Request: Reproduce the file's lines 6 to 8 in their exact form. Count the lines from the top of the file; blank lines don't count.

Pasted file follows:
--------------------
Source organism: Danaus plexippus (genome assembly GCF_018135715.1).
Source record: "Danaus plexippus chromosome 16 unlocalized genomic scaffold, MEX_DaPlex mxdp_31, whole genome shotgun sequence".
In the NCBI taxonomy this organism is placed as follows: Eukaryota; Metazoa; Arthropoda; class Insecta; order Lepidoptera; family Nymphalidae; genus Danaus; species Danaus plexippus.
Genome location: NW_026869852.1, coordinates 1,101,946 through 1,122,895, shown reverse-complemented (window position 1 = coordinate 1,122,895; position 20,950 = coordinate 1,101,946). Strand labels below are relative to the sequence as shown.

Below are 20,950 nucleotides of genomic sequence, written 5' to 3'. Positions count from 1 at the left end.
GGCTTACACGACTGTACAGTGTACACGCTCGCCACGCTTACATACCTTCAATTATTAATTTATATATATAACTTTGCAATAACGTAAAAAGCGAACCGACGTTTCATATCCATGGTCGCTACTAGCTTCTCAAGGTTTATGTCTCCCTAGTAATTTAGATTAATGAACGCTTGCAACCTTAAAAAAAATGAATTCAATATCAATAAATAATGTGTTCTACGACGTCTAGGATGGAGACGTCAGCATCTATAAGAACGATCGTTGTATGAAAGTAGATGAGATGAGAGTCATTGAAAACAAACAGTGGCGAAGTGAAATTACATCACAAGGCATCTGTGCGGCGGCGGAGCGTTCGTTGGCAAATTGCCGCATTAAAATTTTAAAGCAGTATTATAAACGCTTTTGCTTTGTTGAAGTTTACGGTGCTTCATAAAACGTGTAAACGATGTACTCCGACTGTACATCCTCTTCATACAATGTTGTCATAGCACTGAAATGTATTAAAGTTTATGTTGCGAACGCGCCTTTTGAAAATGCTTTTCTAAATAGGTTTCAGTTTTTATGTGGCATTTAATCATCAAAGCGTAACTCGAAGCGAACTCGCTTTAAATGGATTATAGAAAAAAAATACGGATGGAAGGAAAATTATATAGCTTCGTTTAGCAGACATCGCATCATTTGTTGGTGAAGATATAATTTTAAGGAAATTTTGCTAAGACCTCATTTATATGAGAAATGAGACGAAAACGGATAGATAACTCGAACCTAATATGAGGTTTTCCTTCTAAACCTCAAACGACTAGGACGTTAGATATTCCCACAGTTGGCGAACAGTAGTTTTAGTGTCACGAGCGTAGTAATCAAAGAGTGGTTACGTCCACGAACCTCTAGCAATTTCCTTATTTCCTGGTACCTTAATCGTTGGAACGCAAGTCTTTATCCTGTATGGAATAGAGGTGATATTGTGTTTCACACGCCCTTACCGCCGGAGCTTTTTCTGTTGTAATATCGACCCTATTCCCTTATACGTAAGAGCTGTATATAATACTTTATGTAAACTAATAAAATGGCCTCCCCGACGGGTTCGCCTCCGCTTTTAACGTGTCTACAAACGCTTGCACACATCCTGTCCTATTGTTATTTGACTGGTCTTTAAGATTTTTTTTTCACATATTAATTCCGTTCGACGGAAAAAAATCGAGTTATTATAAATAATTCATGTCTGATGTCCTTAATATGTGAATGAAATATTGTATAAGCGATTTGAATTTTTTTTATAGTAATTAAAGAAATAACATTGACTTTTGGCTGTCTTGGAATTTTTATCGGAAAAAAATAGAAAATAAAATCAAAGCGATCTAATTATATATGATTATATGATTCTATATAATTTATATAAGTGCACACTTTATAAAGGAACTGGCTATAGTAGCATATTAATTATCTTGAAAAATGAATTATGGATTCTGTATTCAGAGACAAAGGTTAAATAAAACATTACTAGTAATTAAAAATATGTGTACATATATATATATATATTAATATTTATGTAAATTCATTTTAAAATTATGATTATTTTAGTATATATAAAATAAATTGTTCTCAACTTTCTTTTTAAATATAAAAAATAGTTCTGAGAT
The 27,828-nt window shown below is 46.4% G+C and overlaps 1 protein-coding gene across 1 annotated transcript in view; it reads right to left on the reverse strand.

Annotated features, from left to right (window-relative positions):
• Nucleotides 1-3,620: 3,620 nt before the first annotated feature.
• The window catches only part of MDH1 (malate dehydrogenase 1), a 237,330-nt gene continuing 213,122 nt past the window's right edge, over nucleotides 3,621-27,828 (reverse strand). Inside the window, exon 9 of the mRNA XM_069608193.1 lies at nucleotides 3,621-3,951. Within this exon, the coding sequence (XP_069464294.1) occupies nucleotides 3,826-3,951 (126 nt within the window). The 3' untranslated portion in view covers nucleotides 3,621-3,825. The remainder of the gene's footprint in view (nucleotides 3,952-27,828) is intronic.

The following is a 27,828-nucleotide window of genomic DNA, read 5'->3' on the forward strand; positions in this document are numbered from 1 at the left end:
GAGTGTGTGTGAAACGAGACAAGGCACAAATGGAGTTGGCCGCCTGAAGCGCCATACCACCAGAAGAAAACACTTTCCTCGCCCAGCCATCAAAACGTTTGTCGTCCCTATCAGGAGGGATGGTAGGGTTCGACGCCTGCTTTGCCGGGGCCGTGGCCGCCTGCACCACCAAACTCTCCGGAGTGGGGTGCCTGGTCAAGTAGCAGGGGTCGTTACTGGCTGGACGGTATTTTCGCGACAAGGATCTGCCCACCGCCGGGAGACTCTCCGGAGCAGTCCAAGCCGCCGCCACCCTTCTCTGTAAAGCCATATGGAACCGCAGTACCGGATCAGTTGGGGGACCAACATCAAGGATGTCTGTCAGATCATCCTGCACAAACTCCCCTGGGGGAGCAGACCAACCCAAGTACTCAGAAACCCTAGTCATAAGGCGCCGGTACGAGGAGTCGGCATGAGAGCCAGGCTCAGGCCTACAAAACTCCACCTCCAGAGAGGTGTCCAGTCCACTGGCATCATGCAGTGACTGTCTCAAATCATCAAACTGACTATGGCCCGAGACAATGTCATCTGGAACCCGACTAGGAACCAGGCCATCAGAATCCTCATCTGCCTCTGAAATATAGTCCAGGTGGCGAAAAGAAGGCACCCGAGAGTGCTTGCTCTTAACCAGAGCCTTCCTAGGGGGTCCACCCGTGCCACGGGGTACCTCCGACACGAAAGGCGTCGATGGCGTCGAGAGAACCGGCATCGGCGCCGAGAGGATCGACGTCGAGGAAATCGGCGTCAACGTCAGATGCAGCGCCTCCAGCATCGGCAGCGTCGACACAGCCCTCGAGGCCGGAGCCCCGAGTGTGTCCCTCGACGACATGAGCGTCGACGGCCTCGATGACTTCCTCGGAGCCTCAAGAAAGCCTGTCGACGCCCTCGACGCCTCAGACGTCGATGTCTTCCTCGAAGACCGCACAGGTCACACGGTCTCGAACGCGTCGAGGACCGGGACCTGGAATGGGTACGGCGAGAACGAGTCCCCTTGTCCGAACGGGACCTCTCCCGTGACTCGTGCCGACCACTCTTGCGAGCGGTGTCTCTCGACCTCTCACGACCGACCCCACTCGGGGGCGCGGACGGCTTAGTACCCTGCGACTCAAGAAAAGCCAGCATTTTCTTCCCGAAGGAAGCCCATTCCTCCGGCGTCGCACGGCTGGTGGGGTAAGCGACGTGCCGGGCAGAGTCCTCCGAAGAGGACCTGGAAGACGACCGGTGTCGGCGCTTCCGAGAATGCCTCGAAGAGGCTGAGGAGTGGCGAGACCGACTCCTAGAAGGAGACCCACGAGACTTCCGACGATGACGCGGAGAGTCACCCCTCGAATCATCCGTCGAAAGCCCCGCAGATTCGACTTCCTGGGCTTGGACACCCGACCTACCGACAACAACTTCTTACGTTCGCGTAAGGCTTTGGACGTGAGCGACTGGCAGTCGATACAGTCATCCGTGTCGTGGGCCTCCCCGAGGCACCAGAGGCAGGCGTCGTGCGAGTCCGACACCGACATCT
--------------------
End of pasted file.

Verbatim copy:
GGCTTACACGACTGTACAGTGTACACGCTCGCCACGCTTACATACCTTCAATTATTAATTTATATATATAACTTTGCAATAACGTAAAAAGCGAACCGACGTTTCATATCCATGGTCGCTACTAGCTTCTCAAGGTTTATGTCTCCCTAGTAATTTAGATTAATGAACGCTTGCAACCTTAAAAAAAATGAATTCAATATCAATAAATAATGTGTTCTACGACGTCTAGGATGGAGACGTCAGCATCTATAAGAACGATCGTTGTATGAAAGTAGATGAGATGAGAGTCATTGAAAACAAACAGTGGCGAAGTGAAATTACATCACAAGGCATCTGTGCGGCGGCGGAGCGTTCGTTGGCAAATTGCCGCATTAAAATTTTAAAGCAGTATTATAAACGCTTTTGCTTTGTTGAAGTTTACGGTGCTTCATAAAACGTGTAAACGATGTACTCCGACTGTACATCCTCTTCATACAATGTTGTCATAGCACTGAAATGTATTAAAGTTTATGTTGCGAACGCGCCTTTTGAAAATGCTTTTCTAAATAGGTTTCAGTTTTTATGTGGCATTTAATCATCAAAGCGTAACTCGAAGCGAACTCGCTTTAAATGGATTATAGAAAAAAAATACGGATGGAAGGAAAATTATATAGCTTCGTTTAGCAGACATCGCATCATTTGTTGGTGAAGATATAATTTTAAGGAAATTTTGCTAAGACCTCATTTATATGAGAAATGAGACGAAAACGGATAGATAACTCGAACCTAATATGAGGTTTTCCTTCTAAACCTCAAACGACTAGGACGTTAGATATTCCCACAGTTGGCGAACAGTAGTTTTAGTGTCACGAGCGTAGTAATCAAAGAGTGGTTACGTCCACGAACCTCTAGCAATTTCCTTATTTCCTGGTACCTTAATCGTTGGAACGCAAGTCTTTATCCTGTATGGAATAGAGGTGATATTGTGTTTCACACGCCCTTACCGCCGGAGCTTTTTCTGTTGTAATATCGACCCTATTCCCTTATACGTAAGAGCTGTATATAATACTTTATGTAAACTAATAAAATGGCCTCCCCGACGGGTTCGCCTCCGCTTTTAACGTGTCTACAAACGCTTGCACACATCCTGTCCTATTGTTATTTGACTGGTCTTTAAGATTTTTTTTTCACATATTAATTCCGTTCGACGGAAAAAAATCGAGTTATTATAAATAATTCATGTCTGATGTCCTTAATATGTGAATGAAATATTGTATAAGCGATTTGAATTTTTTTTATAGTAATTAAAGAAATAACATTGACTTTTGGCTGTCTTGGAATTTTTATCGGAAAAAAATAGAAAATAAAATCAAAGCGATCTAATTATATATGATTATATGATTCTATATAATTTATATAAGTGCACACTTTATAAAGGAACTGGCTATAGTAGCATATTAATTATCTTGAAAAATGAATTATGGATTCTGTATTCAGAGACAAAGGTTAAATAAAACATTACTAGTAATTAAAAATATGTGTACATATATATATATATATTAATATTTATGTAAATTCATTTTAAAATTATGATTATTTTAGTATATATAAAATAAATTGTTCTCAACTTTCTTTTTAAATATAAAAAATAGTTCTGAGAT
The 27,828-nt window shown below is 46.4% G+C and overlaps 1 protein-coding gene across 1 annotated transcript in view; it reads right to left on the reverse strand.

Annotated features, from left to right (window-relative positions):